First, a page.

Thunderbird, Final Piston Bendix Trophy Race Winner

By Scott Spangler on August 10th, 2023

Wandering among the flying machines that carpet the Oshkosh acreage during EAA AirVenture 2023, nothing of interest caught my eye until it spied an immaculate blue P-51C Mustang. On its flawless flanks, in sunshine-yellow letters was its name, Thunderbird. One of the storyboards standing in its shadow said it was “The Last Piston Driven Bendix Trophy Winner.”

This sparked a smoldering curiosity quest. I knew the Bendix Trophy was awarded to the winner of a transcontinental race because I remember reading in his book, Hollywood Pilot, how motion picture pilot Paul Mantz won the race after World War II, also in a surplus P-51C that he’d stripped of nonessential weight and modified with wet wing fuel to make his race nonstop.

But there was no way Thunderbird was Mantz’s Mustang wearing new paint. I found that race winner in 2017 at the Smithsonian Air & Space Museum’s Udvar-Hazy Center (see Same Plane, New Name & Accomplishments). As I crossed paths with the blue bird during AirVenture, more storyboards told its story. What they didn’t reveal is how it came to the collection of the Dakota Territory Air Museum in Minot and to Aircorps Aviation for its pristine restoration.

With enough sleuthing, one can find almost anything on the internet. It turns out that Warren Pietsch, second generation owner of Pietsch Aircraft Restoration & Repair, a P-51 aficionado since age 10, bought what he thought was a razorback P-51A in 1999 and trucked it home to Minot, North Dakota, from Scottsbluff, Nebraska. He layer discovered that it was the Thunderbird, which led to its restoration, documented in a series of Aircorps Aviation blog posts.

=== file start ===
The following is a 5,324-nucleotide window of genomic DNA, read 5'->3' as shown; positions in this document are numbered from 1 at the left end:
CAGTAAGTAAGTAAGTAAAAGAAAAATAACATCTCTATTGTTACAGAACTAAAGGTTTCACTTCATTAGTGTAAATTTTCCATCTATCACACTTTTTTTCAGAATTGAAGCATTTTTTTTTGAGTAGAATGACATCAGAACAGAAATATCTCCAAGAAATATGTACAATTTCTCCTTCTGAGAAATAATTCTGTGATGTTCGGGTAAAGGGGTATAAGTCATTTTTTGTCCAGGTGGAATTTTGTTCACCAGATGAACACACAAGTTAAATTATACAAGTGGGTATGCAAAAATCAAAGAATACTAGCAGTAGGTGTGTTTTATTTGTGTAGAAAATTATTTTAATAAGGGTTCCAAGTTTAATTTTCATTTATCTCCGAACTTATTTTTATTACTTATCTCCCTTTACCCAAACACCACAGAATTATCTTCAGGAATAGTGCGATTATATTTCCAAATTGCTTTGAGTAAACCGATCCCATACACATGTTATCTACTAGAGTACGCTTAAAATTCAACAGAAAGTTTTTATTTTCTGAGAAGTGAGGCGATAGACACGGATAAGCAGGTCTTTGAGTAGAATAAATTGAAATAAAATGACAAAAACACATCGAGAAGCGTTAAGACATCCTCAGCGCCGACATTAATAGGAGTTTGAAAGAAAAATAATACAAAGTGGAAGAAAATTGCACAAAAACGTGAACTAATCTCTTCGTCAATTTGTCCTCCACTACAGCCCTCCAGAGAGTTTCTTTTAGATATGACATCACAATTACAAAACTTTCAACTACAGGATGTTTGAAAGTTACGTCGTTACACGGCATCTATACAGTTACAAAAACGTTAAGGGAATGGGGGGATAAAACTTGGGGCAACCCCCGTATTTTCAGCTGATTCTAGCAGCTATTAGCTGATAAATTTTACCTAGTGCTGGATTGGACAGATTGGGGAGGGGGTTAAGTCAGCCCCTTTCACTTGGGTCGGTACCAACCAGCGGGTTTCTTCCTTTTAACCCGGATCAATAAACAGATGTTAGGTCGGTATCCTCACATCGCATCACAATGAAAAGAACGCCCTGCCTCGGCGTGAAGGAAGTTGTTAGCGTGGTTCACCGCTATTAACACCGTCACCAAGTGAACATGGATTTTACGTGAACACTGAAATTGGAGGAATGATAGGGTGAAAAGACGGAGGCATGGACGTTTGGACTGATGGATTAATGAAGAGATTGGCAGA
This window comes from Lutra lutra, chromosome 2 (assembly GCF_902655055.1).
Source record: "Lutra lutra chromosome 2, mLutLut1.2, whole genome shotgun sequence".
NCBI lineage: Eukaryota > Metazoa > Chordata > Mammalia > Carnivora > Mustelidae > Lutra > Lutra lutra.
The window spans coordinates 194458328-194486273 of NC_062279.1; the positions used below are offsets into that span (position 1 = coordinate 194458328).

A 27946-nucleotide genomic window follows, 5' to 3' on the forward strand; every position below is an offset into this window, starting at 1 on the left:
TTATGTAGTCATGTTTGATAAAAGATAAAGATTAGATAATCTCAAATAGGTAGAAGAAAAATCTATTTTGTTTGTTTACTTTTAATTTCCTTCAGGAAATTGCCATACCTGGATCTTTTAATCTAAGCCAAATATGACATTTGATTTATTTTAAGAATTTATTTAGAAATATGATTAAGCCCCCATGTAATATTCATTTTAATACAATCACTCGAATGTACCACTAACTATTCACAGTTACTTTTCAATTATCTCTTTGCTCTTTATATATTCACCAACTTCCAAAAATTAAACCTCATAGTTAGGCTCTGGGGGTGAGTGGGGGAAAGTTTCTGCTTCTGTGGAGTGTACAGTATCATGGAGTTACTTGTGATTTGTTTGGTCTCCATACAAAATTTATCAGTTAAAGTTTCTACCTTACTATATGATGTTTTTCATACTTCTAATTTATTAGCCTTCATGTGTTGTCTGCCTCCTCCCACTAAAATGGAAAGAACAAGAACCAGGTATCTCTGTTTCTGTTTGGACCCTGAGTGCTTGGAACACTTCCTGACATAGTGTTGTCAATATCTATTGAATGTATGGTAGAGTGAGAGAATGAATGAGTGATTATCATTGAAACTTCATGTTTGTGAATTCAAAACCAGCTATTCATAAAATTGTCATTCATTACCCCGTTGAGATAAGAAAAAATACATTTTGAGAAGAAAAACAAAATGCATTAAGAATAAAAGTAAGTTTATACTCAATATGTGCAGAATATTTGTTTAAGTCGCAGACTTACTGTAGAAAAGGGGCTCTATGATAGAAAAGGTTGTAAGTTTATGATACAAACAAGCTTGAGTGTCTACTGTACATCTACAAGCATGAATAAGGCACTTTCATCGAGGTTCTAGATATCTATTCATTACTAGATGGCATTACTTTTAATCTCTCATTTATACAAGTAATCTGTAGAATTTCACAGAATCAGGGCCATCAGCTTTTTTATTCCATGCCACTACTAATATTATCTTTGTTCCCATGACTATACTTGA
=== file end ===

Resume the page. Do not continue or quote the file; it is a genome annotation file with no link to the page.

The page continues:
The airplane’s list of civilian caretakers starts April 15, 1948 with the Joe DeBona Racing Company, a partnership between the company’s eponym and the actor and pilot James M. Stewart, who usually went by Jimmy. On September 3, 1949, DeBona won the final Bendix Race to Cleveland, covering 2,008 miles in an elapsed time of 4:16:17.5, averaging 470.136 mph. Listed as the sole owner, Stewart sold Thunderbird to Jacqueline Cochran for “$1.00 and other considerations” on December 19, 1949. What those considerations might be isn’t articulated.

Ten days later, Cochran sets two FAI World Records and a US National Aeronautic Association record at an average speed of 703.275 kilometers per hour (436.995 mph). She sold the Mustang back to Stewart on January 20, 1953 for “$1.00 and other consideration” (again without hinting what the consideration might be). In June 1953, Thunderbird joined with Mantz’s Bendix-winning P-51C to form the P-51 Pony Express to fly film of Queen Elizabeth’s coronation across the pond. With DeBona at the controls, Thunderbird arrived 24 minutes ahead of Mantz’s Mustang.

Stewart sold Thunderbird to DeBona for “$1.00 plus a $7,500 Chatel Mortgage” on September 1, 1954. The internet has not yet revealed how it ended up in Scottsbluff, Nebraska. Learning about the Bendix Trophy Race was easier. The founder of the Bendix Corporation established the race in 1931 to inspire the creation of faster and more reliable aircraft. Associated with the National Air Races, Jimmy Doolittle won the inaugural race, flying the Laird Super Solution from Burbank, California, to Cleveland, Ohio, in 9:10:21.0, averaging 223.06 mph.

Two Bendix races flew from New York to Los Angeles, with Roscoe Turner, in a Wedell-Williams Model 44, winning the 1933 race and Louise Thaden and Blanche Noyes winning the 1936 race in a Beech CR-17 Staggerwing. The Seversky P-35, flown by different pilots, including Cochran in 1938, won the last races before World War II. The Bendix Race resumed in 1946, with Paul Mantz scoring a checkered-flag threepeat.

After Thunderbird won the final piston-powered race in 1949, only the jet class, introduced in 1946, continued. Flying different transcontinental routes, a P-80 won the first race in 1946, and a B-58 Hustler won the last race in 1962, covering the distance between LA and New York in 2:00:56.8. Ah, those were the days. And with the cessation of air racing at Reno, one wonders what’s next. – Scott Spangler, Editor


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